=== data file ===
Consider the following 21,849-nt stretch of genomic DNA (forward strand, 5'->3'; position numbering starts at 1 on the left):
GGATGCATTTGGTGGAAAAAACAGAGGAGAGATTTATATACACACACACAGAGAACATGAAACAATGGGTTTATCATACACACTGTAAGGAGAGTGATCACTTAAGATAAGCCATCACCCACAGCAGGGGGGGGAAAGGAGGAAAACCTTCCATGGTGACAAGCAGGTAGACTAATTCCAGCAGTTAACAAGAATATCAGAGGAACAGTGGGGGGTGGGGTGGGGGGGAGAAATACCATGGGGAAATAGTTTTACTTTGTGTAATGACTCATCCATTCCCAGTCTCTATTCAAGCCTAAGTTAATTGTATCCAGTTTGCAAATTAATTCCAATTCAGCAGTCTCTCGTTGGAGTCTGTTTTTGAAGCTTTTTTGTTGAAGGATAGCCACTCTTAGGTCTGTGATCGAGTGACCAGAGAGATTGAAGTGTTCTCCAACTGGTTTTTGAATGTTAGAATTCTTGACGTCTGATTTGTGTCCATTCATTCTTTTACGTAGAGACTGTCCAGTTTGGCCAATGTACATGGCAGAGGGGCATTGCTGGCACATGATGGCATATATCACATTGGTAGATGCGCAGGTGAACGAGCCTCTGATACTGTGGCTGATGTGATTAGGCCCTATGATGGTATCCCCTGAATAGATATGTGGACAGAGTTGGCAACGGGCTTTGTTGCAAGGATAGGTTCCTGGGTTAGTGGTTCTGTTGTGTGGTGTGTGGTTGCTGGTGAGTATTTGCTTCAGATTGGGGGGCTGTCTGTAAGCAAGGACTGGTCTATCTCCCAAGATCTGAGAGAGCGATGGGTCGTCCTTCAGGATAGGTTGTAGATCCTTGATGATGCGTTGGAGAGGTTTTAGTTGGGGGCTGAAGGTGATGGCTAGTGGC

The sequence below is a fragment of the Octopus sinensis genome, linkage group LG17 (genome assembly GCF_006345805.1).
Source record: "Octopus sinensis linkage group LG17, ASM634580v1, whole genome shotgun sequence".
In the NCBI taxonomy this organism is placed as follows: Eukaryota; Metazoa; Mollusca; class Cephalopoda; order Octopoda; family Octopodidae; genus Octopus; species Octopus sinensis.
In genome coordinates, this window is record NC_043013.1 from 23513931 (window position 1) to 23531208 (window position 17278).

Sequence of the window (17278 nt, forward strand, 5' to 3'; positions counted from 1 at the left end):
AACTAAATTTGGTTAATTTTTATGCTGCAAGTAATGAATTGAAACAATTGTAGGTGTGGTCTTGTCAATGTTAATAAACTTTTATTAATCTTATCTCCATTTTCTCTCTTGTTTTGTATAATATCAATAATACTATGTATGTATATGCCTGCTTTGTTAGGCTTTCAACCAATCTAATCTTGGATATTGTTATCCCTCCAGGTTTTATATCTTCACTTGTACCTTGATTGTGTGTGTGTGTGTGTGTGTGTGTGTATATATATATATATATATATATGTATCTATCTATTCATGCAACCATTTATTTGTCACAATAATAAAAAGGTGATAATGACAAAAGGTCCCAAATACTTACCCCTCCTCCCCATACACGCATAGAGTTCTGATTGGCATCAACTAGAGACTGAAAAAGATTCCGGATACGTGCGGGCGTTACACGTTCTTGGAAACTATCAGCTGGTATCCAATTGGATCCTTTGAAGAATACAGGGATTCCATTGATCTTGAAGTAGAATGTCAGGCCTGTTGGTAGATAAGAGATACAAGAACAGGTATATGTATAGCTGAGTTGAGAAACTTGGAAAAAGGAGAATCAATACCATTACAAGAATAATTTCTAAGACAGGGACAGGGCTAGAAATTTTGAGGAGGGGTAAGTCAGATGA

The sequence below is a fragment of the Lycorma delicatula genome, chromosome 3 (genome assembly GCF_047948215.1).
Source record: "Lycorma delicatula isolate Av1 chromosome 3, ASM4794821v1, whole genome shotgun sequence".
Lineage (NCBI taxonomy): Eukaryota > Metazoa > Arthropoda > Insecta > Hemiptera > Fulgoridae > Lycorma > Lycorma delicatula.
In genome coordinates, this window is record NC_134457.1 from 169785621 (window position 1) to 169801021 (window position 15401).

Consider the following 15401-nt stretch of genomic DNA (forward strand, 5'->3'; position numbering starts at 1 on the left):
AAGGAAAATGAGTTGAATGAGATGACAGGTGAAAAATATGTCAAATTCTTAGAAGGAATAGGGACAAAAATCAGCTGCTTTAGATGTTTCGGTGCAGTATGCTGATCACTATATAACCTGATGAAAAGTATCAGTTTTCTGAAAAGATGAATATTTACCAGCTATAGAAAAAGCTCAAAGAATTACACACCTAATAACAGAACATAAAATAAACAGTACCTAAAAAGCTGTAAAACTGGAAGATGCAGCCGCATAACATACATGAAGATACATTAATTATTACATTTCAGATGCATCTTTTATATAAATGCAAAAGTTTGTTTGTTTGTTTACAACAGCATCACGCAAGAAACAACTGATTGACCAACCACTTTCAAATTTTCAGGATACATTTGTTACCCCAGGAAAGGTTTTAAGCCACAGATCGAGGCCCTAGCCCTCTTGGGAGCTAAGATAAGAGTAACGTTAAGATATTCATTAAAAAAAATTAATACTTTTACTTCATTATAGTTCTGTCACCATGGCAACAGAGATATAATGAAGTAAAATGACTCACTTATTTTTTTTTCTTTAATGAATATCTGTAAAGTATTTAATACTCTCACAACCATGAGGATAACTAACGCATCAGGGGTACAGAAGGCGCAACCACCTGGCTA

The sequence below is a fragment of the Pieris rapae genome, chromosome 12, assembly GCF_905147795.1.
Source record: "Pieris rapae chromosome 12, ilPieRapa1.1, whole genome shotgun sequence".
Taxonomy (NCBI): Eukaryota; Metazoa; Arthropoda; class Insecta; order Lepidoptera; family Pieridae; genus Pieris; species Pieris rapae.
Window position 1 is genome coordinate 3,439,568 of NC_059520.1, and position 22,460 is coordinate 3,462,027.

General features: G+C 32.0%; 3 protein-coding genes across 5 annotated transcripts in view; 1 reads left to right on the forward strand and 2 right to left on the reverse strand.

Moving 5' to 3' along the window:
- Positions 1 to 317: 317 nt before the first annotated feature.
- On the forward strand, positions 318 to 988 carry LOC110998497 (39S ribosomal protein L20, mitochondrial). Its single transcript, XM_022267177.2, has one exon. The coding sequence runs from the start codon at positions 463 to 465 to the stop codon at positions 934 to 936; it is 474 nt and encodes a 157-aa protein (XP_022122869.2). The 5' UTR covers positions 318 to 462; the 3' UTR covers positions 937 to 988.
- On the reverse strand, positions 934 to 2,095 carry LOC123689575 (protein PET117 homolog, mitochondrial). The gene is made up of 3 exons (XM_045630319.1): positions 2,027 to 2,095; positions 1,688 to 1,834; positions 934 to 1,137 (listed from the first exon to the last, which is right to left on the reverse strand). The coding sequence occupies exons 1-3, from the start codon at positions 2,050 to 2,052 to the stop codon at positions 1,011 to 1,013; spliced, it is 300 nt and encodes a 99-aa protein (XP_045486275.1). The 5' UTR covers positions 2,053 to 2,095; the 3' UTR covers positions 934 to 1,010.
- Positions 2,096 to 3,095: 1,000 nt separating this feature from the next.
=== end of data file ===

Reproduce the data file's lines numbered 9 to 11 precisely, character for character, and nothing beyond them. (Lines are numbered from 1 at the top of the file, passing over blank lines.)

The sequence below is a fragment of the Lycorma delicatula genome, chromosome 3 (genome assembly GCF_047948215.1).
Source record: "Lycorma delicatula isolate Av1 chromosome 3, ASM4794821v1, whole genome shotgun sequence".
Lineage (NCBI taxonomy): Eukaryota > Metazoa > Arthropoda > Insecta > Hemiptera > Fulgoridae > Lycorma > Lycorma delicatula.